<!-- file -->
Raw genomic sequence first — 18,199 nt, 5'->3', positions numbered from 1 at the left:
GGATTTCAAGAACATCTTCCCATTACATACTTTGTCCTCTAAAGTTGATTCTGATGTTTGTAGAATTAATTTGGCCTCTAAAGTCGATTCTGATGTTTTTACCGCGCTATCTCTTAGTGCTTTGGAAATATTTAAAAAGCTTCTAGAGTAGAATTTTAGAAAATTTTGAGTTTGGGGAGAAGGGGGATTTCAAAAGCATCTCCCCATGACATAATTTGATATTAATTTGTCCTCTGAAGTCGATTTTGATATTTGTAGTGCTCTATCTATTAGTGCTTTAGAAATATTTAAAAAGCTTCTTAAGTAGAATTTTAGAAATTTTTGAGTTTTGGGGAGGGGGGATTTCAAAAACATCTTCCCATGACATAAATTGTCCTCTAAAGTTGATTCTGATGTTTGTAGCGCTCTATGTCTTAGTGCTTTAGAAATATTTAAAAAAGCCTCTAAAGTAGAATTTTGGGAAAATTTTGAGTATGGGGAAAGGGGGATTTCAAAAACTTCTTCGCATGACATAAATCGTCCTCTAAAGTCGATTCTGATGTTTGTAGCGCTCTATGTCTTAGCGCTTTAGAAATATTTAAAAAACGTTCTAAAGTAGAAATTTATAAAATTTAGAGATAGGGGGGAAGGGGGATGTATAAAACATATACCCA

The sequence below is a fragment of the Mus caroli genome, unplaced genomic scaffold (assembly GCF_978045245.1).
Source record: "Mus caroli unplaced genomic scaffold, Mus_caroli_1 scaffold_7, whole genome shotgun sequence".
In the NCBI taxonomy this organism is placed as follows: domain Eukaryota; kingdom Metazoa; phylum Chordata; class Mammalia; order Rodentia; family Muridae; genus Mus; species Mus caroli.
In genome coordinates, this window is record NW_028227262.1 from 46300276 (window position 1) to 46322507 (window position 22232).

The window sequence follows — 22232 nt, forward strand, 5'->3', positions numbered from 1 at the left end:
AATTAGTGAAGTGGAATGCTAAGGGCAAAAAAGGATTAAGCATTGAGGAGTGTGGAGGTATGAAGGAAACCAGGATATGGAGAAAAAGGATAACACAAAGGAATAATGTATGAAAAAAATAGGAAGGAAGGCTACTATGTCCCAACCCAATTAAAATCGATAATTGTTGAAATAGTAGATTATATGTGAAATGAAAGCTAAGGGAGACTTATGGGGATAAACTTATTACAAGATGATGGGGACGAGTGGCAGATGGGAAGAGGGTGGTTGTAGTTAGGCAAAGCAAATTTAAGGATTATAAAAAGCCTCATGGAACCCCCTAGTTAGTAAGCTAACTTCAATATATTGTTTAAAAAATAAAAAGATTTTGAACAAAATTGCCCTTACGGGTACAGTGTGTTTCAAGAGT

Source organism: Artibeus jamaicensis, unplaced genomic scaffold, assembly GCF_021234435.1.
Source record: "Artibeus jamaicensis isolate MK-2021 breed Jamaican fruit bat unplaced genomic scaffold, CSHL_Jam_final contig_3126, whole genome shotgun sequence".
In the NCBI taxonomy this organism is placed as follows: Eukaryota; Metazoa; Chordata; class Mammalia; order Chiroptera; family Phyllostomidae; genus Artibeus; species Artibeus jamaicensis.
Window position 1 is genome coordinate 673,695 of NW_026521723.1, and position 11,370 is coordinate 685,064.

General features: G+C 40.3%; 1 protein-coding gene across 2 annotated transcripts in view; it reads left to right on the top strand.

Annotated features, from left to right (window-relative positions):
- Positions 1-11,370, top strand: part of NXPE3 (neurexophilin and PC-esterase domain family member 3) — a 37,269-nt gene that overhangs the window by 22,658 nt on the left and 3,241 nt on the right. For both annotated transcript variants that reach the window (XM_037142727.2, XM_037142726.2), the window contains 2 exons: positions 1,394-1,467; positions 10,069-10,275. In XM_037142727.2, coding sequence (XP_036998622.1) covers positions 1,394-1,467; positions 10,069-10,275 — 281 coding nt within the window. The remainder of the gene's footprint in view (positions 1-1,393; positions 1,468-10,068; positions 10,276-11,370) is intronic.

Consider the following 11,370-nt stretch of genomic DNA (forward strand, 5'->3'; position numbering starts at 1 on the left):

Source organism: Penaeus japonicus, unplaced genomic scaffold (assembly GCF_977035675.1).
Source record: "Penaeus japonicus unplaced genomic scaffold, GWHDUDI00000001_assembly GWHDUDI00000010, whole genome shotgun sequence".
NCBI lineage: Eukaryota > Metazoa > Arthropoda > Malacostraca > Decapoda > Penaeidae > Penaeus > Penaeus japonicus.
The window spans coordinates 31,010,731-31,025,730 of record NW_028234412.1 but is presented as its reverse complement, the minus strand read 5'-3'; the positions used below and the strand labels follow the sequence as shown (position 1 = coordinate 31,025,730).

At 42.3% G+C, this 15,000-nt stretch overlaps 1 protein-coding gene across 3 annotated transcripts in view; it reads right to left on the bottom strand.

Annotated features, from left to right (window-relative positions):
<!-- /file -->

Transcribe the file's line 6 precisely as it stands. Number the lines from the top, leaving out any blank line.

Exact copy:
In genome coordinates, this window is record NW_028227262.1 from 46300276 (window position 1) to 46322507 (window position 22232).